In situ sequencing for RNA analysis in preserved tissue and cells

Journal name:
Nature Methods
Volume:
10,
Pages:
857–860
Year published:
DOI:
doi:10.1038/nmeth.2563
Received
Accepted
Published online

Tissue gene expression profiling is performed on homogenates or on populations of isolated single cells to resolve molecular states of different cell types. In both approaches, histological context is lost. We have developed an in situ sequencing method for parallel targeted analysis of short RNA fragments in morphologically preserved cells and tissue. We demonstrate in situ sequencing of point mutations and multiplexed gene expression profiling in human breast cancer tissue sections.

At a glance

Figures

  1. Procedure for targeted in situ sequencing.
    Figure 1: Procedure for targeted in situ sequencing.

    (a) mRNA is copied to cDNA by reverse transcription (i), which is followed by degradation of the mRNA strand by RNase H (ii). A padlock probe is hybridized to the cDNA strand. (iii) For gap-targeted sequencing, the padlock probe binds to the cDNA with a gap between the probe ends over the bases that are targeted for sequencing by ligation. This gap is filled by DNA polymerization and DNA ligation to create a DNA circle. (iv) For barcode-targeted sequencing, DNA circularization of a padlock probe carrying a barcode sequence is carried out by ligation only. (v) The DNA circle is amplified by target-primed RCA generating an RCP that is subjected to sequencing by ligation. An anchor primer is hybridized next to the targeted sequence (red fragment) before the ligation of interrogation probes, which consists of four libraries of 9-mers, with eight random positions (N) and one fixed position (A, C, G or T); each library is labeled with one of four fluorescent dyes. The interrogation probe with best match at the fixed position is incorporated by ligation, along with the corresponding fluorophore. (b) The sample is imaged, and each RCP displays the color corresponding to the matched base. The interrogation probe is washed away before the application of interrogation probes for the next base. These steps of ligation, imaging and washing are iterated until the desired number of bases has been read. Enlarged views of five RCPs are shown for each sequencing cycle. The illustration is based on actual data. Scale bar, 50 μm. (c) Base-calling is done by image analysis recording the fluorescence staining patterns across sequencing cycles.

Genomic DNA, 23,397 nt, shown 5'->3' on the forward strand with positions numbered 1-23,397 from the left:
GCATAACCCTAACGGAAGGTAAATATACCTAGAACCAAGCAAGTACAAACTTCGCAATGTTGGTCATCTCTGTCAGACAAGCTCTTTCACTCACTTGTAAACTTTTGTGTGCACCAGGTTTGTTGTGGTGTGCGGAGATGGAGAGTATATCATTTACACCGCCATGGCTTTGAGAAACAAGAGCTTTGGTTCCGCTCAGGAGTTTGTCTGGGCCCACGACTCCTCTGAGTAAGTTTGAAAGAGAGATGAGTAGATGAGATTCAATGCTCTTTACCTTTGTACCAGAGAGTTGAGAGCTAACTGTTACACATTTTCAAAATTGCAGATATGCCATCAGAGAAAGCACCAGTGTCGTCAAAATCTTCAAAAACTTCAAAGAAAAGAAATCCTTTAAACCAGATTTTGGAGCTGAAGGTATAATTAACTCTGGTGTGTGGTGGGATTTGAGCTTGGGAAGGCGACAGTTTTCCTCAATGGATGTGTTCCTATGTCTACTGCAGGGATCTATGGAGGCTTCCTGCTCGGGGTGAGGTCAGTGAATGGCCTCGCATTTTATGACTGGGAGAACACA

2. In situ sequencing of fragments of ACTB and HER2 mRNA in breast cancer tissue.
    Figure 2: In situ sequencing of fragments of ACTB and HER2 mRNA in breast cancer tissue.

    (a) Raw data showing the location of sequences called from a fresh-frozen breast cancer tissue section (blue, DAPI; red, general stain of sequence common to all probes). Scale bar, 25 μm. (b,c) Each diamond symbol represents a decoded sequence, color coded as shown. The white line was manually drawn to separate cancer cells from adjacent nonmalignant stroma. (d) The relative frequency of each sequence is quantified in normal and cancer tissue and is represented by a pie chart (the number in parentheses is the number of occurrences, and the total area is proportional to the total number of RCPs). The two most abundant sequences are from ACTB (light blue) and HER2 (brown) transcripts. Note that the other unexpected sequences differ by a single nucleotide and occur only once each.